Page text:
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Venture capitalist Tom Alberg. (GeekWire file photo)

Amazon.com’s famously close-mouthed ways go back all the way to its IPO or further, says Tom Alberg, the online-retailing giant’s first investor and first board member. Alberg, a co-founder of Seattle’s Madrona Venture Group and still a member of Amazon’s board, sheds light on the company’s mindset in a new episode of the “Acquired” podcast that delves into Amazon’s history, IPO and evolution as a company.

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Around the time of the IPO, in May 1997, Amazon entered the SEC-mandated quiet period, halting the vigorous PR and marketing efforts Amazon had been making until then, said “Acquired” hosts Ben Gilbert of Pioneer Square Labs and David Rosenthal of Madrona. At that time, “we did get some criticism then, and even today, on how much we disclose beyond what the securities laws and NASDAQ require,” Alberg said.

He elaborated:

You disclose everything you have to, but there’s always this sort of area, well, “What’s the cost of a customer? And how many customers do you have, and how fast is books growing vs. video?” And Amazon’s always felt that that’s proprietary. They don’t want to let their customers know. . . . . I think maybe bricks-and-mortar retailers, do they release monthly sales numbers or something? You at least see them. So there’s always been a little bit of tension with the analysts wanting more and feeling, you know, it’s only going to help our competitors.

Beyond keeping the data from customers and competitors for competitive reasons, Amazon does so to avoid needless worrying among investors, Alberg said.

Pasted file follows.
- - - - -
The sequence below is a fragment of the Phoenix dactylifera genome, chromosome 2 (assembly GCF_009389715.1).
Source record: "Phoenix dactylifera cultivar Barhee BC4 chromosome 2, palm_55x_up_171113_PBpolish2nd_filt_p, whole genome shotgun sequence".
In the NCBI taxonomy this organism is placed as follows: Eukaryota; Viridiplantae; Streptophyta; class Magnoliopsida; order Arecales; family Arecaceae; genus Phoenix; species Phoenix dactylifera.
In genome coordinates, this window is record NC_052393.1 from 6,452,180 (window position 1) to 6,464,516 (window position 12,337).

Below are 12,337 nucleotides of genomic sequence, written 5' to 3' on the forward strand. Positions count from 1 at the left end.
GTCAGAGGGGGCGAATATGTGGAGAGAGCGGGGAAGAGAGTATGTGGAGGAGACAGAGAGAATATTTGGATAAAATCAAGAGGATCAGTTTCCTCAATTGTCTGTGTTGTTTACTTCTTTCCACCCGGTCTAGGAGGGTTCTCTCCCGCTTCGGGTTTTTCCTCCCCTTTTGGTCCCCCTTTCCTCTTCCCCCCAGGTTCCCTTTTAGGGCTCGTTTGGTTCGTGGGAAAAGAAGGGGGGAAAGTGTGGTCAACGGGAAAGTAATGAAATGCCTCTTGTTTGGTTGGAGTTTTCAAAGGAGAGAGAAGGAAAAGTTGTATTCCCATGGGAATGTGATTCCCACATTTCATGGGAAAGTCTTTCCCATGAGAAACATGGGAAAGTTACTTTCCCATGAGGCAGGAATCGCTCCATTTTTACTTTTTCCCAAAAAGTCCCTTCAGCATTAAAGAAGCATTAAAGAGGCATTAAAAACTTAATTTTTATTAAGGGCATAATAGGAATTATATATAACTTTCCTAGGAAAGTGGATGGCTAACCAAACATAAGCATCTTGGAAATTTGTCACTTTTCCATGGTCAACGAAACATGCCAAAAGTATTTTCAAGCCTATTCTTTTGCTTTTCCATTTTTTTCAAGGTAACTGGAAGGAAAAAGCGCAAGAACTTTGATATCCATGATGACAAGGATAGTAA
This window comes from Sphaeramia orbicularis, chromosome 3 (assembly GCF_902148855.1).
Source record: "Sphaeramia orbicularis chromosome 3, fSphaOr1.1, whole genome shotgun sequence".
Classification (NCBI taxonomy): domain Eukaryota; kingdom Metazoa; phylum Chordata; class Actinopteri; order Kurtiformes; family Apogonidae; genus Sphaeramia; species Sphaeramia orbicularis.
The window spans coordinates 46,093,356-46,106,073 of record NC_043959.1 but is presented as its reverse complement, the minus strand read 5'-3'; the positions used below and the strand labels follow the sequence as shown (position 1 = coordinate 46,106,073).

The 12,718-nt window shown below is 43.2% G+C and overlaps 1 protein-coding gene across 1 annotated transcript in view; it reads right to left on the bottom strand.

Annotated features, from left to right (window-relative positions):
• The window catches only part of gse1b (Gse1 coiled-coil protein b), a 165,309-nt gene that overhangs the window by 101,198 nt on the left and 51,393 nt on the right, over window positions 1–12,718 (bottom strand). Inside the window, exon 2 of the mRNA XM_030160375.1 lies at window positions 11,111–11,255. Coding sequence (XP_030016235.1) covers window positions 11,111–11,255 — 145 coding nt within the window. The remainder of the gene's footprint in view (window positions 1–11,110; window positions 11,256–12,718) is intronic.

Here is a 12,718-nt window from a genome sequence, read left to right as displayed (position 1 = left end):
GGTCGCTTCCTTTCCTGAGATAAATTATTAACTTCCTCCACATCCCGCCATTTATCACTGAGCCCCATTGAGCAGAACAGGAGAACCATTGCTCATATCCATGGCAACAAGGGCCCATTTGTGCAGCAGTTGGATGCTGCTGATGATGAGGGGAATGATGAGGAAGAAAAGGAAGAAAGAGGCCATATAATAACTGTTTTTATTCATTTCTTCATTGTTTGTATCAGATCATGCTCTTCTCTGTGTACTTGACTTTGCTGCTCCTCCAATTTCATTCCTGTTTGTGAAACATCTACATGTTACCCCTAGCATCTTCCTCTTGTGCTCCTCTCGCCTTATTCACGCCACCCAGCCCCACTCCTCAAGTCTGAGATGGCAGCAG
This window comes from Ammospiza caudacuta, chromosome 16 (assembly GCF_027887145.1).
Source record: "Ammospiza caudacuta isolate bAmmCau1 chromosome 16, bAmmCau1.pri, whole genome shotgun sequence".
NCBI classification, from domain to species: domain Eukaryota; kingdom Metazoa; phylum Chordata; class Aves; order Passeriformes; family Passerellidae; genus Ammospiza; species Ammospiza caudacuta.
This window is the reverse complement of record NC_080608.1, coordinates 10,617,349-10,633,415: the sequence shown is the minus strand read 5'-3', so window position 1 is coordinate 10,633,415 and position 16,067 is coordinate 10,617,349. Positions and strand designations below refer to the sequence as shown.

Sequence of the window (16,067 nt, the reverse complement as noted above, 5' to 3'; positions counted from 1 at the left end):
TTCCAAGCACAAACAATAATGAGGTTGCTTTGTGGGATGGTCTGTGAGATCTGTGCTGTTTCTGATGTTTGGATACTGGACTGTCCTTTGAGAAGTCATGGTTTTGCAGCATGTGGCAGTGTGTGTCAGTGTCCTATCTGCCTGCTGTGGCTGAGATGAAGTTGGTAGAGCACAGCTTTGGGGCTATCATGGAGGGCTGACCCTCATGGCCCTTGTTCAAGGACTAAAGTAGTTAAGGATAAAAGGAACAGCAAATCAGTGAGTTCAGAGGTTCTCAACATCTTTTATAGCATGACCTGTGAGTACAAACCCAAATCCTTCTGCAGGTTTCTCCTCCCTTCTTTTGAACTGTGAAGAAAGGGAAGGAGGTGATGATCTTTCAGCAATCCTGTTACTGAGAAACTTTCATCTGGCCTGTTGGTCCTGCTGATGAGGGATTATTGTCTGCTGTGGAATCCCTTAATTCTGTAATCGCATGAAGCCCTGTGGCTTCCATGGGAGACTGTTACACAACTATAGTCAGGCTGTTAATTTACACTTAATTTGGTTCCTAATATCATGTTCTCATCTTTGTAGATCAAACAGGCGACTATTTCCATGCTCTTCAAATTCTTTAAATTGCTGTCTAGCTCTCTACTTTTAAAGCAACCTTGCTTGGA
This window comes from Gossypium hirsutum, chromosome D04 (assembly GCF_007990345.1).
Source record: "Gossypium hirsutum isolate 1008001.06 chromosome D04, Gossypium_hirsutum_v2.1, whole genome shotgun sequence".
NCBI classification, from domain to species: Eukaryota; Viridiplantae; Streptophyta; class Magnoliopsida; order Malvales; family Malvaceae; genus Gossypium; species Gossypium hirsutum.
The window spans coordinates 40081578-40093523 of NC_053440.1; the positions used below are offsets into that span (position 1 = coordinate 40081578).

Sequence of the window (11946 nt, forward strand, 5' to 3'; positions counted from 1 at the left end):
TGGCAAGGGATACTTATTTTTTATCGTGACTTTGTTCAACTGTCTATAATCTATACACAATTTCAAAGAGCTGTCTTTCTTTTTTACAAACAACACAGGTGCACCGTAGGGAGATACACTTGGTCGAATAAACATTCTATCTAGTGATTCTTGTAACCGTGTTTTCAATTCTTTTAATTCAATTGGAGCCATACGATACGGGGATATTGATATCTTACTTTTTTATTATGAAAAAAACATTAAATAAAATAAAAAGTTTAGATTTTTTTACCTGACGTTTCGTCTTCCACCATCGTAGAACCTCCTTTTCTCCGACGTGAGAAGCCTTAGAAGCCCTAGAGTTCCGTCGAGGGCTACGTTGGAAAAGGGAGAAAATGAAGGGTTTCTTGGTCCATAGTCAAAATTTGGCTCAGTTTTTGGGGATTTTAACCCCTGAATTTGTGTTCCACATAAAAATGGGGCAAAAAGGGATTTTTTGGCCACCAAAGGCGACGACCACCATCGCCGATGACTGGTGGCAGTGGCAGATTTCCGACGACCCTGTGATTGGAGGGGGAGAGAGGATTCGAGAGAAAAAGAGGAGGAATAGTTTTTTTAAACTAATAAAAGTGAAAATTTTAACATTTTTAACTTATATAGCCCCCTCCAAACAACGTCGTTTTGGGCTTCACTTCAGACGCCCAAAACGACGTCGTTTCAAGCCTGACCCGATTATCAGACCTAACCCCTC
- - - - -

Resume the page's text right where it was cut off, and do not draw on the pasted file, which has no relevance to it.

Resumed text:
“They also don’t want people focusing on what are in some ways short-term small things that will work out in the long term,” he said.

He explained:

Amazon has been rightly known for not making any money and being willing to invest, to the extent that the financial markets allow you to. If (the company) had been in the hands of an acquiring party (rather than going public), you would not have seen this kind of growth and then innovation and expansion. Jeff has had a unique ability to think long-term and make it clear he’s thinking long-term, so the investors understand this is a long-term investment. He likes to say you get the investors you ask for, meaning that if you focus on 2 cents more profit per quarter, then you get investors who focus on that. It takes you awhile to get the right kind of investors, but if you say long-term cash flow is how we measure the business, pretty soon you get investors who are willing to invest on that basis.

Amazon keeps tight control over information on fledgling projects including drone delivery, bricks-and-mortar grocery stores and a possible chip-making operation in Israel.

In press releases and during quarterly earnings calls with analysts and reporters, the company tends toward generalities or percentage increases rather than specifics and numbers when talking about important metrics, such as the number of Prime members. And Amazon has banned recording, typing and photography at its shareholder meetings, even while founder and CEO Jeff Bezos comments, “I never think of us as secretive. We’re just quiet.”

Listen to the full interview with Alberg on the latest episode of the Acquired podcast.

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